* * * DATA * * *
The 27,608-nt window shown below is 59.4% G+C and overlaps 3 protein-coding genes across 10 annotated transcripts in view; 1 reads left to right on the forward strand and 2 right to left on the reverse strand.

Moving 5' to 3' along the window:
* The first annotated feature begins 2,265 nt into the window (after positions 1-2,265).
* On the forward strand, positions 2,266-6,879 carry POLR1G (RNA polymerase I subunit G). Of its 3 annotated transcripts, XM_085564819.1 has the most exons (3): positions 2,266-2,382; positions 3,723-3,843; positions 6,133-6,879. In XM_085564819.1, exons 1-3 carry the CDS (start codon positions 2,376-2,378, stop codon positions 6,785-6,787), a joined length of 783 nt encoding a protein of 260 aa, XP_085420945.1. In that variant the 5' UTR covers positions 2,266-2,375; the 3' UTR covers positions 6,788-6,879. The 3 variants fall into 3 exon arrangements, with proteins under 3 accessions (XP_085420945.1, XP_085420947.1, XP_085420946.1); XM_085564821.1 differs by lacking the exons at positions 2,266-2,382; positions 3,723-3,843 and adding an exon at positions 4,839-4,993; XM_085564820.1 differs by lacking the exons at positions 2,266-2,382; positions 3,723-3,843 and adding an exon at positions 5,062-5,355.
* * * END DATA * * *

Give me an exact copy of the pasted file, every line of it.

The 27,608-nt window shown below is 59.4% G+C and overlaps 3 protein-coding genes across 10 annotated transcripts in view; 1 reads left to right on the forward strand and 2 right to left on the reverse strand.

Moving 5' to 3' along the window:
* The first annotated feature begins 2,265 nt into the window (after positions 1-2,265).
* On the forward strand, positions 2,266-6,879 carry POLR1G (RNA polymerase I subunit G). Of its 3 annotated transcripts, XM_085564819.1 has the most exons (3): positions 2,266-2,382; positions 3,723-3,843; positions 6,133-6,879. In XM_085564819.1, exons 1-3 carry the CDS (start codon positions 2,376-2,378, stop codon positions 6,785-6,787), a joined length of 783 nt encoding a protein of 260 aa, XP_085420945.1. In that variant the 5' UTR covers positions 2,266-2,375; the 3' UTR covers positions 6,788-6,879. The 3 variants fall into 3 exon arrangements, with proteins under 3 accessions (XP_085420945.1, XP_085420947.1, XP_085420946.1); XM_085564821.1 differs by lacking the exons at positions 2,266-2,382; positions 3,723-3,843 and adding an exon at positions 4,839-4,993; XM_085564820.1 differs by lacking the exons at positions 2,266-2,382; positions 3,723-3,843 and adding an exon at positions 5,062-5,355.